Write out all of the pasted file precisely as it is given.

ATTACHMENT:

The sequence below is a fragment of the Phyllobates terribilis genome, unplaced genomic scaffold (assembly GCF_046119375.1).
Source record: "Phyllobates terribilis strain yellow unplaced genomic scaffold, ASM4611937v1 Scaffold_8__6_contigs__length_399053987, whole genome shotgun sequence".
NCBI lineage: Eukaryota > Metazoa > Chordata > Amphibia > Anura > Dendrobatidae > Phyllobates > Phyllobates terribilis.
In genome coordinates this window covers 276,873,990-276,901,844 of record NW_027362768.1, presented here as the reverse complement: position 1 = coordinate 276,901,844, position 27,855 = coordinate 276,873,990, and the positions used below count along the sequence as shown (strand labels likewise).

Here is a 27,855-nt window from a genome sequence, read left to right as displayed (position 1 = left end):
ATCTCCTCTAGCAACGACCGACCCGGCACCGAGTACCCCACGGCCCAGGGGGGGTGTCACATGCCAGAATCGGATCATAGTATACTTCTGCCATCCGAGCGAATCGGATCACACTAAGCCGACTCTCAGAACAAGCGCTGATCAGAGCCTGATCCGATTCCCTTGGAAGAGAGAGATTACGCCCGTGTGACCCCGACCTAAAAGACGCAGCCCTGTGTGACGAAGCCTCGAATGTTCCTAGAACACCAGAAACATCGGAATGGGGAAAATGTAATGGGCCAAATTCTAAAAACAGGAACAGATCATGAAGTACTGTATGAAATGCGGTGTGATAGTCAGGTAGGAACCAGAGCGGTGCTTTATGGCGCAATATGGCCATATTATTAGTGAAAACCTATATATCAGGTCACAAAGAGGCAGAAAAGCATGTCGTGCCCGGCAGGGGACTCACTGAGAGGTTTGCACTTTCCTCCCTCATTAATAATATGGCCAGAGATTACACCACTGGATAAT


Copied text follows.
The sequence below is a fragment of the Phyllobates terribilis genome, unplaced genomic scaffold (assembly GCF_046119375.1).
Source record: "Phyllobates terribilis strain yellow unplaced genomic scaffold, ASM4611937v1 Scaffold_8__6_contigs__length_399053987, whole genome shotgun sequence".
NCBI lineage: Eukaryota > Metazoa > Chordata > Amphibia > Anura > Dendrobatidae > Phyllobates > Phyllobates terribilis.
In genome coordinates this window covers 276,873,990-276,901,844 of record NW_027362768.1, presented here as the reverse complement: position 1 = coordinate 276,901,844, position 27,855 = coordinate 276,873,990, and the positions used below count along the sequence as shown (strand labels likewise).

Here is a 27,855-nt window from a genome sequence, read left to right as displayed (position 1 = left end):
ATCTCCTCTAGCAACGACCGACCCGGCACCGAGTACCCCACGGCCCAGGGGGGGTGTCACATGCCAGAATCGGATCATAGTATACTTCTGCCATCCGAGCGAATCGGATCACACTAAGCCGACTCTCAGAACAAGCGCTGATCAGAGCCTGATCCGATTCCCTTGGAAGAGAGAGATTACGCCCGTGTGACCCCGACCTAAAAGACGCAGCCCTGTGTGACGAAGCCTCGAATGTTCCTAGAACACCAGAAACATCGGAATGGGGAAAATGTAATGGGCCAAATTCTAAAAACAGGAACAGATCATGAAGTACTGTATGAAATGCGGTGTGATAGTCAGGTAGGAACCAGAGCGGTGCTTTATGGCGCAATATGGCCATATTATTAGTGAAAACCTATATATCAGGTCACAAAGAGGCAGAAAAGCATGTCGTGCCCGGCAGGGGACTCACTGAGAGGTTTGCACTTTCCTCCCTCATTAATAATATGGCCAGAGATTACACCACTGGATAAT